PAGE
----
Stand Up Guys: Al Pacino vs. Christopher Walken vs. Alan Arkin

In a contest between a renowned overactor (Al Pacino) and two equally veteran underactors (Christopher Walken and Alan Arkin), who do you suppose will prevail? That's a trick question, actually, as what happens to these three septuagenarian ex-mobsters in Stand Up Guys is never in doubt. Pacino's Val is released from prison one morning after a stoic 28-year term, yet his vengeful old boss wants him dead. Walken's Doc is the kindly, lonely codger who greets Val upon release, a .45 tucked in his waistband. Arkin is their widowed pal, barely kept alive by oxygen in an old folks' home.

What follows in this tame, fundamentally lazy comedy (call it the Best Exotic Marigold Mobster Hotel . . . or no, wait, simply OldFellas), are gold-hearted hookers, car theft, the snorting of stolen prescription drugs, reconciliation with lost kin, Viagra-induced priapism, and even the rescue of a damsel in distress. Most of the drama comes from the conflict between Walken's alarmed thatch of hair and Pacino's dark, stealthy rug; it's a war of rival hairlines, like the moon tugging at the tides. Then comes the inevitable bullet-flying finale, a slo-mo send-off for our noble trio of off-white knights.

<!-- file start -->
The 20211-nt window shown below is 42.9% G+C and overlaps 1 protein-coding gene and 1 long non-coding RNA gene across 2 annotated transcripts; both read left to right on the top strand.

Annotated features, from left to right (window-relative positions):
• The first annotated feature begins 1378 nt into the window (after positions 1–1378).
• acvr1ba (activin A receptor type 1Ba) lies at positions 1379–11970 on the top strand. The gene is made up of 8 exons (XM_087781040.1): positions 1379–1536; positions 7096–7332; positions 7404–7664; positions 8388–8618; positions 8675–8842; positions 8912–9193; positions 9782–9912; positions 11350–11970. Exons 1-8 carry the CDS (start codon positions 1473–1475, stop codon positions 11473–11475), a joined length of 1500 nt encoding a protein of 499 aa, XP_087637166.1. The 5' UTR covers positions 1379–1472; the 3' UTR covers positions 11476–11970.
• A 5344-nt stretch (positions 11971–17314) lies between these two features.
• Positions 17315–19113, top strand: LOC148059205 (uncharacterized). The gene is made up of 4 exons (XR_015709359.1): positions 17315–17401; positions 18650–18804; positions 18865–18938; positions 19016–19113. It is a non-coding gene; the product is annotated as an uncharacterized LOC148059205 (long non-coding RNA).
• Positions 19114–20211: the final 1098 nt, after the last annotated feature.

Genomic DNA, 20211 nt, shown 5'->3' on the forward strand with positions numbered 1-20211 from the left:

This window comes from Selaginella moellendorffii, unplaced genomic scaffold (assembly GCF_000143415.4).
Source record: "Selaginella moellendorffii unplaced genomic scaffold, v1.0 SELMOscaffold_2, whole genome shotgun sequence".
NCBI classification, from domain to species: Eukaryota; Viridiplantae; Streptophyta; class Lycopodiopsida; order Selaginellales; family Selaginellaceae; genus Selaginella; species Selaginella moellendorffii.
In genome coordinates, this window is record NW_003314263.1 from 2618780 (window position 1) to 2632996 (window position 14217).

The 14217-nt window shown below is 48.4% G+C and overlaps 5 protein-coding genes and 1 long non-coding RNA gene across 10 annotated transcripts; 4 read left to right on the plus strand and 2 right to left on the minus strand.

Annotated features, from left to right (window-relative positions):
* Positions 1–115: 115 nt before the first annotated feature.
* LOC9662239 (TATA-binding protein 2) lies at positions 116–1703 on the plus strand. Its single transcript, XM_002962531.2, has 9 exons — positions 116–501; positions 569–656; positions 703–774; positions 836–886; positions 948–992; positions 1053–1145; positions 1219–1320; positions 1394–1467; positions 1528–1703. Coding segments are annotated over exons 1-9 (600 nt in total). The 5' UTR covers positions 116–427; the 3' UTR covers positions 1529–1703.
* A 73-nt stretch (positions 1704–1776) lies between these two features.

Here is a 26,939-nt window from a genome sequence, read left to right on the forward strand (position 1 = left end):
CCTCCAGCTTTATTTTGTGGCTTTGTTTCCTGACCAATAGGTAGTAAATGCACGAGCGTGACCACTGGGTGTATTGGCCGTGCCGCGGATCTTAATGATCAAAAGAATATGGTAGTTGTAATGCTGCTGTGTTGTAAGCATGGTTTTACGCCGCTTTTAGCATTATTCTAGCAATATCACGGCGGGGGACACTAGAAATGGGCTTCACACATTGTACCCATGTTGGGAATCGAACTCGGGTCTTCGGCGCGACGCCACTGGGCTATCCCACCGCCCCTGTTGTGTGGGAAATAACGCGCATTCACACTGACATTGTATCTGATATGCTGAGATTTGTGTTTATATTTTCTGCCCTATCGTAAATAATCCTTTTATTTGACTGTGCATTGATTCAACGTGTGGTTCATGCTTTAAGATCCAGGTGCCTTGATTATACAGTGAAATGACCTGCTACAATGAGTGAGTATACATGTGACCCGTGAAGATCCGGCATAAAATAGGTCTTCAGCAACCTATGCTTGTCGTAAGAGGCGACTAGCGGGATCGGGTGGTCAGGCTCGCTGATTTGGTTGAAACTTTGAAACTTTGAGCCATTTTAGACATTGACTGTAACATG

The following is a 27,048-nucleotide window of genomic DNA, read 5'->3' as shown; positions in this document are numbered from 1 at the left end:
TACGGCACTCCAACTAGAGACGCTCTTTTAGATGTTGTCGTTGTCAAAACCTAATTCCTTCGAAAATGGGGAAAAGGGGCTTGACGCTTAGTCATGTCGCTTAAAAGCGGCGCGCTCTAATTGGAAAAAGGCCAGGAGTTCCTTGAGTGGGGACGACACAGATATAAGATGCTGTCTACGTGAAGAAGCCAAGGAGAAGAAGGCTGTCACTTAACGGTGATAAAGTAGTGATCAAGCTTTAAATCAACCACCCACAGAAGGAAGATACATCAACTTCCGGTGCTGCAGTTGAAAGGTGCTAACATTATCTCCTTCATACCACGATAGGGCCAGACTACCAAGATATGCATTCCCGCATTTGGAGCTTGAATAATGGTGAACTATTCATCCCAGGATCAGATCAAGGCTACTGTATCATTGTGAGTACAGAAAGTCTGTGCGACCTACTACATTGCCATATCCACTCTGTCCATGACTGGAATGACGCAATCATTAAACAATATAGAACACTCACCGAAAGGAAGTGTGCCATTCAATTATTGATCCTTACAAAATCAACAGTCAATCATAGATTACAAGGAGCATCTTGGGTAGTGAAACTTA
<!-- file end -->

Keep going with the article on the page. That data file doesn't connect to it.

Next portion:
"Let me talk for two fucking seconds!" demands Pacino, but talk is all he does. His leering at young female flesh uncomfortably recalls Scent of a Woman; only once or twice does he relax the bantam strut to slump in the booth of the hoods' favorite diner, looking like an older, even more exhausted Donnie Brasco—and equally aware of his fate.

The few pleasures here include Walken's proudly high beltline (almost to the nipples), Julianna Margulies showing up as a nurse (just like E.R.), and English actress Lucy Punch in full Five Towns mode as a Jewish brothel owner who evidently stole Dustin Hoffman's eyeglasses from Tootsie. Otherwise, director Fisher Stevens slogs through the pages of Noah Haidle's mushy script.

Which actor finally comes off best? Arkin, the guy with the least dialogue and screen time. In one exchange, he asks Pacino philosophically, "What makes you the arbiter of whose pants are important?" What indeed? Now there's a scene I'd like to see expanded into a different movie: 100 minutes of Arkin, Pacino, and Walken talking about pants.

bmiller@seattleweekly.com

 
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